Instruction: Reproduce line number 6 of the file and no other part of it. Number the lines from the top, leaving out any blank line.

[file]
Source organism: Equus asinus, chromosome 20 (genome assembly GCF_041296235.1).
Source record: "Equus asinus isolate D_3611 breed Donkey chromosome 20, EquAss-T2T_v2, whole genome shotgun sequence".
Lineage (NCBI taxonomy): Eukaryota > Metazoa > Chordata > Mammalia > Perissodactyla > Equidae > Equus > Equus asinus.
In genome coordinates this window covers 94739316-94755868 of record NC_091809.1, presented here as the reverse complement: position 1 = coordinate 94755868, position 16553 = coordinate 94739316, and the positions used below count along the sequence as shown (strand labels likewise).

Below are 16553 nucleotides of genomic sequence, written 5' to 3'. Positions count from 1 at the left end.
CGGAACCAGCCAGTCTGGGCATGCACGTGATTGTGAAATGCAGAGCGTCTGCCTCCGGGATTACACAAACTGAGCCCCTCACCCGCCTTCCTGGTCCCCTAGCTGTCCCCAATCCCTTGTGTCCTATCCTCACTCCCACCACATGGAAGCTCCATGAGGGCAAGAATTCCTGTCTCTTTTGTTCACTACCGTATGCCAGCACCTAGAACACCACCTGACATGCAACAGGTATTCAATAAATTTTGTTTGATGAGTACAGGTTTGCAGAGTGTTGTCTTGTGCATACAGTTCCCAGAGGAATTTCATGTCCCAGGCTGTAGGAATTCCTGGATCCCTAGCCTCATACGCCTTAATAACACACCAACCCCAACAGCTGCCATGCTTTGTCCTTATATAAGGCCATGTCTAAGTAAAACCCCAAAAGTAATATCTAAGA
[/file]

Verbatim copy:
CGGAACCAGCCAGTCTGGGCATGCACGTGATTGTGAAATGCAGAGCGTCTGCCTCCGGGATTACACAAACTGAGCCCCTCACCCGCCTTCCTGGTCCCCTAGCTGTCCCCAATCCCTTGTGTCCTATCCTCACTCCCACCACATGGAAGCTCCATGAGGGCAAGAATTCCTGTCTCTTTTGTTCACTACCGTATGCCAGCACCTAGAACACCACCTGACATGCAACAGGTATTCAATAAATTTTGTTTGATGAGTACAGGTTTGCAGAGTGTTGTCTTGTGCATACAGTTCCCAGAGGAATTTCATGTCCCAGGCTGTAGGAATTCCTGGATCCCTAGCCTCATACGCCTTAATAACACACCAACCCCAACAGCTGCCATGCTTTGTCCTTATATAAGGCCATGTCTAAGTAAAACCCCAAAAGTAATATCTAAGA